[tlhIngan Hol] using {-lI'} instead of {-taH} during the {-taHvIS}

SuStel sustel at trimboli.name
Mon Mar 30 05:47:38 PDT 2020

On 3/30/2020 8:07 AM, mayqel qunen'oS wrote:
> The suffix {-lI'} is to be used when there's an ongoing action, 
> proceeding towards a known goal or stopping point.
> So I wonder..
> If there's an ongoing action, taking place during another action, or 
> during a specified time period, then couldn't that ongoing action be 
> "by definition" described by the {-lI'} ?
> In other words, if we have a {-taHvIS} during which an ongoing action 
> takes place, then couldn't this ongoing action *always* be expressed 
> by the {-lI'} ?
> With the "stopping point" of the {-lI'} being the end of the 
> action/time period described by the {-taHvIS} ?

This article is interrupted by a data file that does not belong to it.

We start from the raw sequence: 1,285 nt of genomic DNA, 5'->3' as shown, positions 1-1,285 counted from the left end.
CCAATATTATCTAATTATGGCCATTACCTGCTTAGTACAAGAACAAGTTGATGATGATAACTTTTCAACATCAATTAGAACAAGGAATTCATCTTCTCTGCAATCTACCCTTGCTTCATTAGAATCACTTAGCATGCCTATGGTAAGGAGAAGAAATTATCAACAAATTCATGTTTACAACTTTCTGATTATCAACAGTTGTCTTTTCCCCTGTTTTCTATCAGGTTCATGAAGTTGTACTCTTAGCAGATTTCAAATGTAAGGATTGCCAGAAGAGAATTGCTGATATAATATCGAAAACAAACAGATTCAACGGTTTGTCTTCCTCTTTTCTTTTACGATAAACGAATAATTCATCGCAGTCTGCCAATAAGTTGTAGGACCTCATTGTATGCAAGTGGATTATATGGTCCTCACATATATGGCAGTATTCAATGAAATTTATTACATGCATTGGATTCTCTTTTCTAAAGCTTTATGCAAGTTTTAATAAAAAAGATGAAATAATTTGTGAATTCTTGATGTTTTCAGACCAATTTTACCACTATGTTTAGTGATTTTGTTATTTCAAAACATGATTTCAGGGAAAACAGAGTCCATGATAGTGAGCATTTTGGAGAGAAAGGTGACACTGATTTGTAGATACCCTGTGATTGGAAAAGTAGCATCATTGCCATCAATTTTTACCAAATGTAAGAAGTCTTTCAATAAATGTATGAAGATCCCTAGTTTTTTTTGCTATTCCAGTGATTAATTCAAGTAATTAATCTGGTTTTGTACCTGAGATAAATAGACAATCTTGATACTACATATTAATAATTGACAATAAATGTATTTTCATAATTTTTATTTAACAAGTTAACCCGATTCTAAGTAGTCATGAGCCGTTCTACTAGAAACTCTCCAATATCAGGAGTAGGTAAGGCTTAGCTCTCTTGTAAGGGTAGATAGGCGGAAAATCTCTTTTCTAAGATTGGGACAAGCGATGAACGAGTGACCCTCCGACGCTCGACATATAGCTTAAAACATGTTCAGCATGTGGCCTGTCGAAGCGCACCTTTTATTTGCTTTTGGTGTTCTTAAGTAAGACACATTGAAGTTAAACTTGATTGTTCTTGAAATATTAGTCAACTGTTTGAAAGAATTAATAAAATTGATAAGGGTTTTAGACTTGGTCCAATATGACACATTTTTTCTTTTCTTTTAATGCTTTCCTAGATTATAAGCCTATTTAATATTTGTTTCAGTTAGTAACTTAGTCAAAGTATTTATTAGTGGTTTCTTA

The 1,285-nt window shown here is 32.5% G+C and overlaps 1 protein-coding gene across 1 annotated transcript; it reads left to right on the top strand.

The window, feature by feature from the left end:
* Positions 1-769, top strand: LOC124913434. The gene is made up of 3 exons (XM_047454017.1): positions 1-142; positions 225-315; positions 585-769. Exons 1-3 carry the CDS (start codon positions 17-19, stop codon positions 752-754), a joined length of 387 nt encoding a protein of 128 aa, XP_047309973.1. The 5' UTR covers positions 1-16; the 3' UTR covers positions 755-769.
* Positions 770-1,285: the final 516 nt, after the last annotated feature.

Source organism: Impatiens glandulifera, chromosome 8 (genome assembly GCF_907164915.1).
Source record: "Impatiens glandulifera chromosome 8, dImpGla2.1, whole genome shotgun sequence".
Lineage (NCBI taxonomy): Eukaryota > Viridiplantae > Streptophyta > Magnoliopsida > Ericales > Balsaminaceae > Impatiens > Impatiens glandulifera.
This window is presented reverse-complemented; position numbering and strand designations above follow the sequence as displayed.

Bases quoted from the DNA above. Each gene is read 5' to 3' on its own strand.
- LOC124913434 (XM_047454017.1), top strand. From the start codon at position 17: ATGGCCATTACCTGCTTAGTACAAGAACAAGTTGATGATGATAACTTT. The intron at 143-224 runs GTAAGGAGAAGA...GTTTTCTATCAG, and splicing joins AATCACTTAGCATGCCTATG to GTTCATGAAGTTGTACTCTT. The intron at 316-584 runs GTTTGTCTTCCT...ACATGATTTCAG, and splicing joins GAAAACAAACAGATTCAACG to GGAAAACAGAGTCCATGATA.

What if the while-clause doesn't have a known stopping point?

*DIngtaHvIS tera', ghurtaH yIn.
*/While the Earth spins, life is ever-increasing./

You wouldn't use a *-lI'* for that. Sure, life might stop increasing 
when the Earth stops spinning, but life is not /progressing/ toward the 
day the Earth stops spinning. *-lI'* doesn't just mean there is a known 
stopping point; it means you're making progress toward it.

What if the while-clause has a known stopping point that the main action 
doesn't share?

*cholchuqtaHvIS mangghommey, mabomtaH.*
/While the armies approach each other, we keep singing.

We don't have to stop singing when the armies clash. We could continue 
to belt out our song joyously as we dismember our enemies. Our song 
isn't making progress toward the clash.

Don't look for a formula for this. Consider the grammar and choose the 
suffix called for by your meaning.


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